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Today: The Greeks Say 'No.' Lake Mead's Secrets.

I'm Davan Maharaj, editor of the Los Angeles Times. An emphatic "no" from Greeks leaves the country and Europe's leaders in turmoil; and the devil will be in the details if a nuclear deal is reached with Iran this week. Here are some story lines I don't want you to miss today.


TOP STORIES

The Greeks Say "No"

Greeks gave an emphatic okhi -- no -- to the European Union on Sunday, rejecting a bailout plan that their leader said would inflict intolerable austerity. Then on Monday the country’s finance minister abruptly resigned. Now the question is: What was the vote really about? Could it spell the end of the euro currency in Greece, or even the end of Greece in Europe? That may no longer be up to the Greeks. Now Europe has a tough decision.

Deal or No Deal?

Maybe a better question is: Good deal or bad deal? As the U.S. and its partners near a nuclear accord with Iran, perhaps Tuesday, pundits have their score cards out. President Obama is often accused of ceding too much to prevent Iran from making a bomb sooner or later. The real test may be whether any deal wins enough public acceptance to survive another president.

Lake Mead's Secrets

As a gauge of the drought, you can't do much better than Lake Mead. It has fallen to its lowest level since it began life behind Hoover Dam, threatening water supplies across the Southwest. Ironically, perhaps, tourism is rebounding as the shrinking lake reveals secrets: ancient cliffs, a ghost town, an old gravel plant, even a B-29 bomber.

Test for Tibetan Buddhism

In the end, it may be China's economic power rather than its dictatorial ways that seals Tibet's fate. After decades in India, Tibetan Buddhist exiles are quietly seeking papers to go home, where opportunities seem better. A big crossroads looms: Who might succeed their spiritual leader, the Dalai Lama, who turns 80 today during a visit in Anaheim? Correspondent Barbara Demick interviews this resilient and remarkably calm figurehead and peers with him into Tibet's future.

The Art of Etiquette

You know the drill: the "I've got it" tussle over a restaurant tab. Americans usually settle it quickly and simply. In Persian culture it's a bit -- actually a lot -- more complicated. "No" can mean "yes." Politeness can seem, to outsiders, like something closer to a brawl. In Persian, it's called ta'arof. You might run into it around the Southland. Today's Great Read is a fine primer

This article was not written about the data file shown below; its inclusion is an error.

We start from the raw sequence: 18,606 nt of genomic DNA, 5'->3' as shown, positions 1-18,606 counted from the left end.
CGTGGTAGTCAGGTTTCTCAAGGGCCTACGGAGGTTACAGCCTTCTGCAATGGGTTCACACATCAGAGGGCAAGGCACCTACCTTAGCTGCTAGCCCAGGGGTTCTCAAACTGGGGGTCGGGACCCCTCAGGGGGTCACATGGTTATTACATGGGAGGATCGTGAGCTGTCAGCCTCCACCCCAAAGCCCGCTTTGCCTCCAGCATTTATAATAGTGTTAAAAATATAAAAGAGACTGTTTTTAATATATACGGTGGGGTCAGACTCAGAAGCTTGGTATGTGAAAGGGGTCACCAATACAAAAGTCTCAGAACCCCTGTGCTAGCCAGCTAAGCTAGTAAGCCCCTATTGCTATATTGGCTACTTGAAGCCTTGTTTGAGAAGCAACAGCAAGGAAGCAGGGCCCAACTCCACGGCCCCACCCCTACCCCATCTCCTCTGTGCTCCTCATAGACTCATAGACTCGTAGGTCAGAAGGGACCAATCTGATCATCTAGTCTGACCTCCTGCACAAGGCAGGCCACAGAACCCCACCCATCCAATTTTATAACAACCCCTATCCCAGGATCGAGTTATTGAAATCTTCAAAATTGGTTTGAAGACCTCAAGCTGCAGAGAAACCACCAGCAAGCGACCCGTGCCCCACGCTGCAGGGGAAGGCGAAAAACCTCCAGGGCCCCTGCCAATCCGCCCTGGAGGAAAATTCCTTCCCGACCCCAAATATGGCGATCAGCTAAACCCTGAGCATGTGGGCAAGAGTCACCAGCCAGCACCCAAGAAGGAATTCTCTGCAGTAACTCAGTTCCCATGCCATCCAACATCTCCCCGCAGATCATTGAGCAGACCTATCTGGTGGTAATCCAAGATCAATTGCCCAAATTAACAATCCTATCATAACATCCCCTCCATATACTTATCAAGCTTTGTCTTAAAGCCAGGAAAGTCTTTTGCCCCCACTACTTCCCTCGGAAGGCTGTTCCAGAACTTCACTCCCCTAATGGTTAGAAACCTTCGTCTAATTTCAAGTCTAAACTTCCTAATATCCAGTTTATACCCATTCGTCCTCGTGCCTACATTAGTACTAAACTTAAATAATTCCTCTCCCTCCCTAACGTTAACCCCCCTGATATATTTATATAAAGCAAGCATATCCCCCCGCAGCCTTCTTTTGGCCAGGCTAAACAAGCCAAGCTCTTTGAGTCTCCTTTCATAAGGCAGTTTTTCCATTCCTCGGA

CALIFORNIA

-- Californians have slashed water consumption. So how do some small water districts explain big surges in use? 

-- Columnist George Skelton: Why an aid-in-dying bill could soon be in a deep coma.

-- San Francisco officials worry that Obamacare provisions could be a setback for some of the city's most vulnerable people. 

-- With new regulations from the state, San Gabriel Valley cities struggle to separate legitimate massage parlors from the less-savory kind.

NATION-WORLD

-- Pope Francis brings his "church of the poor" message to Ecuador as he starts a tour of South America, his home continent.

-- Presidential debates have yet to begin, but Donald Trump already is hogging the Republican stage, leaving his fellow candidates divided.

-- "City of No Illusions": A 73-year-old graphic artist has an answer for Buffalo bashers.

-- Afghan fighters accuse Kabul of neglect in a deadly clash with the Taliban.

BUSINESS

-- State tax officials accuse nonprofit insurer Blue Shield of California of stockpiling "extraordinarily high surpluses" and failing to offer more affordable coverage.

-- Who's to blame for pump price pain? California consumer groups point to refineries

SPORTS

-- After worrying where she fit in on the U.S. World Cup team, Carli Lloyd finally found her place. She scored three goals in the first 16 minutes of the final, leading the U.S. to a 5-2 win over Japan and helping chase away some ghosts from 1999. 

-- Who can save San Diego from losing the Chargers? Never fear. Boltman is here. 

-- The latest scores and stats.

ENTERTAINMENT

-- What does a museum do with a work of art that won't fit on even its biggest wall? Just 2 1/2 months before its opening, the Broad is a busy work in progress

-- Weekend box office: "Jurassic World" romps to the lead again, followed by "Inside Out." "Terminator Genisys" debuts at a disappointing No. 3.

-- Music review: The Grateful Dead can now R.I.P. 

 WHAT OUR EDITORS ARE READING

-- A Politico magazine back story: How FDR came up with the four freedoms.

-- The BBC goes beneath the surface of swimming pools as symbols of desire, luxury and power.

-- A Florida bus station belts out the classics, but is it "calming music" or "vagrant repellent?"

ONLY IN L.A.

Since Steve Lopez told us last week about pop star Katy Perry's battle to live in the former Immaculate Heart convent in Los Feliz, and the nuns' battle with the archdiocese over who has the right to sell it, the story has gone global. Counter-accusations and red-hot emails have been flying as each side digs in, Lopez reports in an update. Might this call for divine intervention?

Please send comments and ideas to Davan Maharaj.

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